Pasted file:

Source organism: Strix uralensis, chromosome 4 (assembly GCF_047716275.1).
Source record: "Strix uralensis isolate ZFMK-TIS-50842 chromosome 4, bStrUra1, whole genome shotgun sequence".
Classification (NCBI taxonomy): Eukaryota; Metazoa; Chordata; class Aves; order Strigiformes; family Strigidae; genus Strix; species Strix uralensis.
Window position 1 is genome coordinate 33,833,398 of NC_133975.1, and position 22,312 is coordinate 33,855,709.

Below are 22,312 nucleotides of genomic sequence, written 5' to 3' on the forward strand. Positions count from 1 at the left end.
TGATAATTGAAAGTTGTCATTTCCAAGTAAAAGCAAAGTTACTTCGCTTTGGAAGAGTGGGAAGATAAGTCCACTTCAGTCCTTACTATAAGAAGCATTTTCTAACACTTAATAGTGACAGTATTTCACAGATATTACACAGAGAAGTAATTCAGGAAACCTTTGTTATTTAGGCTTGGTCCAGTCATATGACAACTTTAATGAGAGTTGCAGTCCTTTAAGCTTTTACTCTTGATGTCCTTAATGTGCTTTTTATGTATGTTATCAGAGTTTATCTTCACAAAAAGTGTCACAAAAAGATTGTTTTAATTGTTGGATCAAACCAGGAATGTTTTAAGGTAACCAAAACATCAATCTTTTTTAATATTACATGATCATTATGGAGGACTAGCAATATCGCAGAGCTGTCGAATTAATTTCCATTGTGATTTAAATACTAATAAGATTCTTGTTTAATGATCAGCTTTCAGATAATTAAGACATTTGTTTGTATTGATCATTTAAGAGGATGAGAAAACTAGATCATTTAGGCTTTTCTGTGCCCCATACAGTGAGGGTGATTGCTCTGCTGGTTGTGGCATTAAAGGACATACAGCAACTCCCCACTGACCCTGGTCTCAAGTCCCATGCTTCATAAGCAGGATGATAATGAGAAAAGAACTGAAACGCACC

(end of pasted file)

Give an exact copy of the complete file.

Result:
Source organism: Strix uralensis, chromosome 4 (assembly GCF_047716275.1).
Source record: "Strix uralensis isolate ZFMK-TIS-50842 chromosome 4, bStrUra1, whole genome shotgun sequence".
Classification (NCBI taxonomy): Eukaryota; Metazoa; Chordata; class Aves; order Strigiformes; family Strigidae; genus Strix; species Strix uralensis.
Window position 1 is genome coordinate 33,833,398 of NC_133975.1, and position 22,312 is coordinate 33,855,709.

Below are 22,312 nucleotides of genomic sequence, written 5' to 3' on the forward strand. Positions count from 1 at the left end.
TGATAATTGAAAGTTGTCATTTCCAAGTAAAAGCAAAGTTACTTCGCTTTGGAAGAGTGGGAAGATAAGTCCACTTCAGTCCTTACTATAAGAAGCATTTTCTAACACTTAATAGTGACAGTATTTCACAGATATTACACAGAGAAGTAATTCAGGAAACCTTTGTTATTTAGGCTTGGTCCAGTCATATGACAACTTTAATGAGAGTTGCAGTCCTTTAAGCTTTTACTCTTGATGTCCTTAATGTGCTTTTTATGTATGTTATCAGAGTTTATCTTCACAAAAAGTGTCACAAAAAGATTGTTTTAATTGTTGGATCAAACCAGGAATGTTTTAAGGTAACCAAAACATCAATCTTTTTTAATATTACATGATCATTATGGAGGACTAGCAATATCGCAGAGCTGTCGAATTAATTTCCATTGTGATTTAAATACTAATAAGATTCTTGTTTAATGATCAGCTTTCAGATAATTAAGACATTTGTTTGTATTGATCATTTAAGAGGATGAGAAAACTAGATCATTTAGGCTTTTCTGTGCCCCATACAGTGAGGGTGATTGCTCTGCTGGTTGTGGCATTAAAGGACATACAGCAACTCCCCACTGACCCTGGTCTCAAGTCCCATGCTTCATAAGCAGGATGATAATGAGAAAAGAACTGAAACGCACC